All the political hustle and bustle surrounding health care might not be anything new if it weren’t for the national recession, according to Ric Trout. There’s a real storm brewing, Trout says. And he should know. Trout has more than three decades of experience in the industry, having worked for insurance companies, physician organizations and some of the largest hospital corporations in the world. These days, he’s back in his beloved south Louisiana, Lafayette to be specific, after years of working elsewhere.
Trout is the new CEO of Hospice of Acadiana, a nonprofit that cares for patients with terminal illnesses, and there’s barely a day that goes by that he doesn’t ponder what’s around the corner when it comes to public policy. “I think the challenges today are more severe than ever for many reasons,” he says. “We’ve seen legislation come and go in previous years, but nothing so far-reaching on the state and federal level, and never during a recession. Health care is a huge target; it’s a major player in the state and federal budgets, and I think there’s a sense that we’re going to be hit hard.”
For those who have been paying close attention in recent years, this day of reckoning is no big surprise. The cost of health care has been rising incrementally with each passing year, and lawmakers have been clamoring for reform, although the term tends to mean something different depending on party affiliation and which side of the health care fence you sit. The real rub, or sticking point, is the unknown. What exactly will happen in the coming months and years? “The effect of all of this is hard to gauge,” Trout says. “Even Hospice, which has traditionally escaped major policy decisions in the past, is going to be impacted. If it’s just across the board cuts, we’re going to feel it this year.”
On the state level, Gov. Bobby Jindal and the Legislature are trying to address a $3 billion shortfall that’s forecasted over the next two years. As usual, health care, along with higher education, is slated to take the brunt of reductions. In response, medical professionals are shaking the bushes and awakening their constituencies, urging them to lobby elected officials in Louisiana to make health funding a priority. The state’s Medicaid program is also facing a $2 billion expansion during a period when dollars are hard to come by. On the federal level, there’s President Barack Obama’s health care reform package, which is pending final approval in the U.S. House.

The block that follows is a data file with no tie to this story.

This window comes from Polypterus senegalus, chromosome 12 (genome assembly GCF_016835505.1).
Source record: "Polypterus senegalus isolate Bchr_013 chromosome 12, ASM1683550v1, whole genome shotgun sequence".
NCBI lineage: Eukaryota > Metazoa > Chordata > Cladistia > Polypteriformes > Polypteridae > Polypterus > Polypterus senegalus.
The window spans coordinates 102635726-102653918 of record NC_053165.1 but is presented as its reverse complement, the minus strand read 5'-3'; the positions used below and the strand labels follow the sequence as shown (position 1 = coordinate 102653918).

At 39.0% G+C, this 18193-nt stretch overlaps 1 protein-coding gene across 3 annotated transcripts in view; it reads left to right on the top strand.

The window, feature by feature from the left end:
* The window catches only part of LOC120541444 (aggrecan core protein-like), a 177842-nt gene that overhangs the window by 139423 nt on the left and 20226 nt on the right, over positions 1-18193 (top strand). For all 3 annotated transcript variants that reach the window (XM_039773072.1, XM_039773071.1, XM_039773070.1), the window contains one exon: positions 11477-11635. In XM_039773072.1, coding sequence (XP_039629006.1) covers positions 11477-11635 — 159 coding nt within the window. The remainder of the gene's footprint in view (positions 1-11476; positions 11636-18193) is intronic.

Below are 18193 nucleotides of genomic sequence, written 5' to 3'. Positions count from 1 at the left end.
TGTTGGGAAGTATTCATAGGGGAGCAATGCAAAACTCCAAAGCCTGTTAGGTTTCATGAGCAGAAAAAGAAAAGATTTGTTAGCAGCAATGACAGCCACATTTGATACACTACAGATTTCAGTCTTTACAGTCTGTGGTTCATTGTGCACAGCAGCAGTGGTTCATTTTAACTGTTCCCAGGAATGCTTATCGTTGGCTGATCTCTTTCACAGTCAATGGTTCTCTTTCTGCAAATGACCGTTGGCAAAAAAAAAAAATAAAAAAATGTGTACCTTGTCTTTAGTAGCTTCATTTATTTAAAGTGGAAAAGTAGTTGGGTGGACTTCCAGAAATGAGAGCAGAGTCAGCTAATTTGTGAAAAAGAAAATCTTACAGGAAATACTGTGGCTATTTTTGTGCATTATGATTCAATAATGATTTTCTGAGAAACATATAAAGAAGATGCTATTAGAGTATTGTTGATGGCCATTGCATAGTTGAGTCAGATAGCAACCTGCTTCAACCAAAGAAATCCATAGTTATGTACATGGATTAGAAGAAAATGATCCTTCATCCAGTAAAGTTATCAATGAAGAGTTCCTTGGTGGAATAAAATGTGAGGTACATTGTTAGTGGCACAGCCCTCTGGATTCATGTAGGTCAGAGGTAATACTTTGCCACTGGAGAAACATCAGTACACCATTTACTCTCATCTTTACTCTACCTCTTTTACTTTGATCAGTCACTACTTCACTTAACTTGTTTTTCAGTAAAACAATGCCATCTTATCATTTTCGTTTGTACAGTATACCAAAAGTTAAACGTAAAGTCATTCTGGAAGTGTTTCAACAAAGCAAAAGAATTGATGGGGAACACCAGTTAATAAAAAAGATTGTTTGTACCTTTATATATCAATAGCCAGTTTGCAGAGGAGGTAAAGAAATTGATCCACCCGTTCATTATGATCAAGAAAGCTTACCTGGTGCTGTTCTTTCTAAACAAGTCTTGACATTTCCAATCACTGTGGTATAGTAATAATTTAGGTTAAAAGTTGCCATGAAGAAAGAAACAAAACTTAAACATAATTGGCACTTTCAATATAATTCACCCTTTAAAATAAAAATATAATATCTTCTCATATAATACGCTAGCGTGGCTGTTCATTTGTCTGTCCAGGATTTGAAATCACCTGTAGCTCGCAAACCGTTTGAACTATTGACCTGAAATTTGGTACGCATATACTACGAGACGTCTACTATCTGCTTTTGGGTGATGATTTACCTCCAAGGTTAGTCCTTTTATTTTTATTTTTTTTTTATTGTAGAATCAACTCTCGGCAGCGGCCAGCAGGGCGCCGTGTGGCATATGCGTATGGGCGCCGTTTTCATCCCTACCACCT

It’s no wonder why health care professionals like Trout are keeping a careful watch over the government these days. The industry is standing on a precipice not knowing what comes next. In medical terms, you might call it “critical but stable.” Yet for those who have been around the bend a few times, it’s just politics as usual — wrapped up in a waiting game that, as of yet, has only vaguely defined winners and losers.
On The Offensive
Nearly 70 percent of Louisiana voters believe Jindal and lawmakers should make health care funding the top budget priority during the spring session. They likewise don’t want elected officials to cut funding for health care services in order to balance the budget. At least that’s the findings of a recent poll conducted by Southern Media and Opinion Research for the Louisiana Hospital Association. While the poll offers up some good info, it’s also a political tool for the industry. “With the state facing a budget crisis this year, it is important that the Legislature have current research about what Louisiana residents think about health care budget cuts and funding priorities,” says Bernie Pinsonat, president of Southern Media.
Nearly 97 percent of respondents stated that hospitals and their employees are important to the local economy, and 85 percent said communities will suffer if state funding for hospitals is cut. Additionally, 92 percent think hospitals provide good-paying jobs in the community, and the majority of voters think that health care funding cuts will lead to a loss of these jobs. And therein resides a major theme for the health care industry this year: economic development.
The Pinsonat poll, however, isn’t the only research being circulated. An economic impact study conducted last fall by noted LSU economist James A. Richardson shows that Louisiana hospitals are a driving force in the state’s economy. The study found that hospitals provide vital economic contributions that support the local economy, generating more than $27 billion annually in economic activity and directly employing more than 95,000 people throughout the state.
LHA President John Matessino says that economic impact is on the line. “It is imperative that we find fiscally sound solutions to fund health care for our most vulnerable residents so that the health care infrastructure in Louisiana does not crumble,” he says. “Hospitals are not only tied to the health of our communities, but also to the health of our local and state economies.”